Last year was what Andy Warwick calls a transition year — and a painful one at that. Warwick says the end of the Cold War, the break-up of Russia, and the advancement of China inflation drove inflation and interest rates lower for decades. This created a great environment for risk assets, he notes. But 2022 changed that. Covid-19 led to unprecedented levels of spending and assistance in the US. It was bound to have an inflationary impact, he notes, commenting that the subsequent environment saw the fastest, most aggressive hike in decades.
This transition led to a difficult year across all asset classes and ultimately “broke” the traditional 60/40 asset allocation equity/bond model, Warwick purports. “This is why we can no longer rely on equities and bonds – correlations have shifted. Bonds may no longer be the best way to stabilize portfolios. While we are unlikely to ever get to near 15% interest rate levels of past generations, from here we are also unlikely to ever return to zero again. This is why we need to start considering a broader set of alternative investments.”
Warwick highlights the attractiveness of a few such alternatives, such as carbon. In 2005 carbon emissions trading schemes were initiated, allowing companies to sell on unused credits which bigger polluters can buy. Europe has become the largest carbon trading market in the world, he notes. Today, with the increased global focus on emissions and lowering targets, each year the “supply” of unused credits is becoming constricted, he adds.
Another area of alternatives ties into ongoing electrification, driving greater demand for commodities. Warwick says such is the demand rising in commodities we may eventually see governments start to hoard supply, anticipating future shortages – like in copper. Other aspects of the energy transition, like wind farms and solar panels, have other attractive qualities, he says, such as somewhat predictable cash flows thanks to implicit and explicit government support.
The last area Warwick cited as an example of attractive alternatives offering diversifying effects was volatility itself. “We need to think of volatility as an asset class and some of the instruments in this area can act similar to an equity replacement featuring equity-like returns with half the volatility.”
Reflecting this view, allocations within the BNY Mellon Global Real Return strategy have increasingly favored alternatives in recent years. As of the end of April, just under 20% of the strategy was invested in alternatives such as infrastructure, royalties, energy storage, commodities and risk premia.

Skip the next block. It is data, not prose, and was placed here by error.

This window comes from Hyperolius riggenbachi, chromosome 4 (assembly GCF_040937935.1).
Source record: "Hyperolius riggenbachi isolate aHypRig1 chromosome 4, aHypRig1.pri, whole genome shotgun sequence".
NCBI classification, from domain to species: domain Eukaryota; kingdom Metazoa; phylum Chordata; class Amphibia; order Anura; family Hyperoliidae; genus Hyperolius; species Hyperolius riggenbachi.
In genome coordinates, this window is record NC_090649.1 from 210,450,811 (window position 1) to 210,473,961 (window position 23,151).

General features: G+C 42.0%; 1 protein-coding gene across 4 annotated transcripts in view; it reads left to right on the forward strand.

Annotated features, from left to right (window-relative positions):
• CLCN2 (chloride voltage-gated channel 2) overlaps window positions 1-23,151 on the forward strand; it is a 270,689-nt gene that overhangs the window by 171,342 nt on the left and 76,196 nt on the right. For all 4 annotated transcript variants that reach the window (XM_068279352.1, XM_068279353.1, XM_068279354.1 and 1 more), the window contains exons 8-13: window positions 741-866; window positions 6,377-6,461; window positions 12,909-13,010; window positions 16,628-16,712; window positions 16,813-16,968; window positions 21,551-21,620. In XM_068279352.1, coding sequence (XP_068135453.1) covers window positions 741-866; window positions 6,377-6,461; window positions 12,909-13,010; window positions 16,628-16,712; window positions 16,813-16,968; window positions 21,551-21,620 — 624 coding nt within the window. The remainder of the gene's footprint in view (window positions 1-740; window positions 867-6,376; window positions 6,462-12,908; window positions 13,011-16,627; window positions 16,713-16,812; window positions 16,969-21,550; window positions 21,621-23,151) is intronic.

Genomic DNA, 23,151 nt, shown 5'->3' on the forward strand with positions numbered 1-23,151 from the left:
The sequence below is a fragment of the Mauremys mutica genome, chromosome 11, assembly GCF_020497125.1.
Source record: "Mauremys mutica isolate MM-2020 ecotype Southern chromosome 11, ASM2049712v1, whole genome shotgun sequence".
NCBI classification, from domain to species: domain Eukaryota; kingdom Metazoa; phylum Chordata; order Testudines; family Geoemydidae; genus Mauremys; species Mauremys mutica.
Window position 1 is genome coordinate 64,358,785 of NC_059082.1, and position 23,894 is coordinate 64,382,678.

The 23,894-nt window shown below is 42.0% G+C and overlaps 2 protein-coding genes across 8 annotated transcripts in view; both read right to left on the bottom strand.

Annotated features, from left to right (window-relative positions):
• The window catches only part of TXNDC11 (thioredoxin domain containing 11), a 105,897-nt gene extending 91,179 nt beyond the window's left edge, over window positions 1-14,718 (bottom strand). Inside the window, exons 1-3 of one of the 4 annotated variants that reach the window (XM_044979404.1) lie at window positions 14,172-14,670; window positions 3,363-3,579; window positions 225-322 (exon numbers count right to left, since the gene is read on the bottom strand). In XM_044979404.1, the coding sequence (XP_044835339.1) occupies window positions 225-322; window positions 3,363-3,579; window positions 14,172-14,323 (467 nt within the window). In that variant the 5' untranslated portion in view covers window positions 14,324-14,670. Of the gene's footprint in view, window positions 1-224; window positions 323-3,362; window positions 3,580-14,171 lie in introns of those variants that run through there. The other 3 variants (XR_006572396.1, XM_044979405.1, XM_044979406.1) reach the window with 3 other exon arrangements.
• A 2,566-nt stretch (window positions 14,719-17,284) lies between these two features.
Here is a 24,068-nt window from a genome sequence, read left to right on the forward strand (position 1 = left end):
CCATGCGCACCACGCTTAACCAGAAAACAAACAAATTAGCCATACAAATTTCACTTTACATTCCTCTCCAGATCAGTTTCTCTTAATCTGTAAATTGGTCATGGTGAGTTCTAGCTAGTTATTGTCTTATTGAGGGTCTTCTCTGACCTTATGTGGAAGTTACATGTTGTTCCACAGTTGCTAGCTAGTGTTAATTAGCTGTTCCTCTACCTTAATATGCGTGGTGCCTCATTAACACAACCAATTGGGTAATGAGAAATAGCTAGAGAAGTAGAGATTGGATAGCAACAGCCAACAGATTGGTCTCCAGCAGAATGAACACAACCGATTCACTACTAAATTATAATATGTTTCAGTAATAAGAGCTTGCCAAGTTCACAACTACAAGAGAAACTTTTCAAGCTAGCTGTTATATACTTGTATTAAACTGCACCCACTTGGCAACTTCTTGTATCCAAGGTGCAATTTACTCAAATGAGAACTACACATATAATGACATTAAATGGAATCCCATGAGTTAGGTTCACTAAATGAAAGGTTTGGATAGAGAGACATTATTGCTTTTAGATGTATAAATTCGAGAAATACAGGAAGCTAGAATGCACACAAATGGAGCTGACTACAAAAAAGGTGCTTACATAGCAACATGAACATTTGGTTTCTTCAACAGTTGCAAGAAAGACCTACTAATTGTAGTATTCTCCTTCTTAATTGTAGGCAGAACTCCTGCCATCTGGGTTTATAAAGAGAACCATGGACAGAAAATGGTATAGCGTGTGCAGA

As of mid-May, the team favored consumer companies with pricing power as well as domestic producers (companies that don’t have to worry about foreign exchange issues, Warwick notes), commodities and healthcare. The latter, Warwick says, has been an unloved area thanks to worries over patent expires. However, post-Covid, the healthcare industry is trying to catch up on procedures that were delayed while innovation in drugs has become an exciting area that could save governments billions in healthcare provision, particularly drugs tackling areas like Alzheimer’s and obesity.
Regarding the strategy’s international exposure, Warwick notes while some Hong/Kong China exposure is via single securities, the team have preferred to play the reopening story in what they saw as the most liquid and efficient way, via index futures. “Liquidity is key for us in this market as we want to be able to exit our positions quickly should it be necessary.”
While Warwick explains the team’s view on attractive diversification and returns from alternatives, he notes Global Real Return still has a reasonable amount in return-seeking assets. “We’re cautious but we’re not hunkered down in a cave. The use of alternatives is about being more dynamic. If we’re to learn from times, like the high inflation, raising rate environment like the 1970s, then we also need to remember that the 70s saw aggressive equity rallies. We have to be adaptable.”
“We are going to see a rise in volatility, no question,” he says. “So how you manage that is increasingly important. Volatility does create opportunities and dispersion of performance between different stocks, sectors and asset classes, which favors active stock picking. However, there will be also times, when such calls may be too early.” Warwick notes that much like most investment funds, 2022 was a challenging year, with the team perhaps too slow to de-risk. The start of 2023 also posed some difficulties with the strategy overweight energy and long on AT1 bank bonds ahead of the March banking crisis, dragging on performance.
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